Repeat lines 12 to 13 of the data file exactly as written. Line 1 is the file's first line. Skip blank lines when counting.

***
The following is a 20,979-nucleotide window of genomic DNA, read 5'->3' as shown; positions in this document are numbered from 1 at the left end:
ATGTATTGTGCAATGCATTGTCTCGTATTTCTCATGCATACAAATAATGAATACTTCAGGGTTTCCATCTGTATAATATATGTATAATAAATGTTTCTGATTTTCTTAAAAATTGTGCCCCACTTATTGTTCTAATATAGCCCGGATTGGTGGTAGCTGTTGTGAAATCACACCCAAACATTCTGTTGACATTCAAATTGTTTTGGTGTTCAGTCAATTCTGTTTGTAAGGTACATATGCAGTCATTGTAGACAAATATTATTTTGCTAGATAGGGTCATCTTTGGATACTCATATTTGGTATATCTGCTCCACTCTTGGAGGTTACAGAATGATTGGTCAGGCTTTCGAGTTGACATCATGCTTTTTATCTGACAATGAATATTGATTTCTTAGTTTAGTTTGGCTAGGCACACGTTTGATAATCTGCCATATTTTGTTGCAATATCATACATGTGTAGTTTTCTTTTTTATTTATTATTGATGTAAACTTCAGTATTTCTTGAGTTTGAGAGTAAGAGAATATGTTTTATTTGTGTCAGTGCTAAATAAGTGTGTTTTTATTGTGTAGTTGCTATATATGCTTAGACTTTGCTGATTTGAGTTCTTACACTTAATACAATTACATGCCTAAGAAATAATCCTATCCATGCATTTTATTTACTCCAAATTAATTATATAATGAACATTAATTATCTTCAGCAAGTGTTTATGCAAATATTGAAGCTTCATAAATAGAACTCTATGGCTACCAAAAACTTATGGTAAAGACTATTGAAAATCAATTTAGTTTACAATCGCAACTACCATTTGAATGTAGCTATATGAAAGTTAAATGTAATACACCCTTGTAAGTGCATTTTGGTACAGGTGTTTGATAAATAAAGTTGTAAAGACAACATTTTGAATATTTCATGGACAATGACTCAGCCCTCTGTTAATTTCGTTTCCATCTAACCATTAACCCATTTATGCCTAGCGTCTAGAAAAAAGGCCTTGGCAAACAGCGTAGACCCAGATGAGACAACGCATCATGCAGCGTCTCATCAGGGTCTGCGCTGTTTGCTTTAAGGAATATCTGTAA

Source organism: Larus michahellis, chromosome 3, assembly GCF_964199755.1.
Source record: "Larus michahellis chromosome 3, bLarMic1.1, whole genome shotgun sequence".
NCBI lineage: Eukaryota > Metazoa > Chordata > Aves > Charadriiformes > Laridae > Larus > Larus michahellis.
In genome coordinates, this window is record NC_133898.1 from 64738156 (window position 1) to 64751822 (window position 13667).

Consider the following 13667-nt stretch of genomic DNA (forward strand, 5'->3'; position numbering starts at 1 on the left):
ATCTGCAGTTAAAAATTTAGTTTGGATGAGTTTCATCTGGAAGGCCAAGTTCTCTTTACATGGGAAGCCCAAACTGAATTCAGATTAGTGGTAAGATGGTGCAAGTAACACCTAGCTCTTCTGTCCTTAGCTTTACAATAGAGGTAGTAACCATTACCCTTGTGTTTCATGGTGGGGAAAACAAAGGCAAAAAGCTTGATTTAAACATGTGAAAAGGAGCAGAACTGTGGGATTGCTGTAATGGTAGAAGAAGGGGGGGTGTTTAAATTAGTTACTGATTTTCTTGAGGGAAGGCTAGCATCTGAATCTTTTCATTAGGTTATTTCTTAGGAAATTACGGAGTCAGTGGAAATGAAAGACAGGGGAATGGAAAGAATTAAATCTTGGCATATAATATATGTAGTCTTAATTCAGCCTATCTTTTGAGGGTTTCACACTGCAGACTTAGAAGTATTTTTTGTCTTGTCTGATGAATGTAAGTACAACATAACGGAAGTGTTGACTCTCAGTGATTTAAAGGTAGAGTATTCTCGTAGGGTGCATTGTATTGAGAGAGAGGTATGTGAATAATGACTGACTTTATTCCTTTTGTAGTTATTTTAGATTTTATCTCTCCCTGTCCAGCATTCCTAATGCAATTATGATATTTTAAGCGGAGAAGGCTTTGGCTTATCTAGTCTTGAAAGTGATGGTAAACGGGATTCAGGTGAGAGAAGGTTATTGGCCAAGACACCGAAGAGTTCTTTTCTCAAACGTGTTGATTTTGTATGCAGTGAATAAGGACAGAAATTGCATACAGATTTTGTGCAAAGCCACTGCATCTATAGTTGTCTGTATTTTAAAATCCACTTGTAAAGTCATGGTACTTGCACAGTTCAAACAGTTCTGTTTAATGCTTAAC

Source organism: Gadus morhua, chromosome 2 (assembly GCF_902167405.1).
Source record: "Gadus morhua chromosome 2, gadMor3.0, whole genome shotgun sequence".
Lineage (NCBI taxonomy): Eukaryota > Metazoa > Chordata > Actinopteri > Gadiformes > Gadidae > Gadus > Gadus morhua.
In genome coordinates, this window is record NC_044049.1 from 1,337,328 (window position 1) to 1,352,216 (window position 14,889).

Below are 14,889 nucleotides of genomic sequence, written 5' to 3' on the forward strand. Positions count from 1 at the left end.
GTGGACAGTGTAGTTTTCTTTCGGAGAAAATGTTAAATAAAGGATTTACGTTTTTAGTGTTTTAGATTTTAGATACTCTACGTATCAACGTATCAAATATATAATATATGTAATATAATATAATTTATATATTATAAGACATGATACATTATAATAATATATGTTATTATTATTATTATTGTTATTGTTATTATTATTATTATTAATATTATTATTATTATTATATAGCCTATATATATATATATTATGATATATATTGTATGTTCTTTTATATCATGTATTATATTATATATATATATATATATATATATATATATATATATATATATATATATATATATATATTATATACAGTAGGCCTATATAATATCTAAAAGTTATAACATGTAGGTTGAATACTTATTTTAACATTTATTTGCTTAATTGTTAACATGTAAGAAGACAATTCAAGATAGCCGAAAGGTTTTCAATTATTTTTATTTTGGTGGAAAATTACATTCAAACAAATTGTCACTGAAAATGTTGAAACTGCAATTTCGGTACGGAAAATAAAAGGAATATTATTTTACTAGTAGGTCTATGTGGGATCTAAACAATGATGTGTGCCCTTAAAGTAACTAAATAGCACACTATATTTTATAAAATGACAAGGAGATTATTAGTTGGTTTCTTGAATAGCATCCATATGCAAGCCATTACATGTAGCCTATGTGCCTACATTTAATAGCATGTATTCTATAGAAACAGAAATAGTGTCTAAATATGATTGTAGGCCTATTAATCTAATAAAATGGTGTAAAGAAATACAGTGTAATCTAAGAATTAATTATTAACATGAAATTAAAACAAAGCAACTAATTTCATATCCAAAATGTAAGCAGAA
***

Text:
In genome coordinates, this window is record NC_044049.1 from 1,337,328 (window position 1) to 1,352,216 (window position 14,889).

Below are 14,889 nucleotides of genomic sequence, written 5' to 3' on the forward strand. Positions count from 1 at the left end.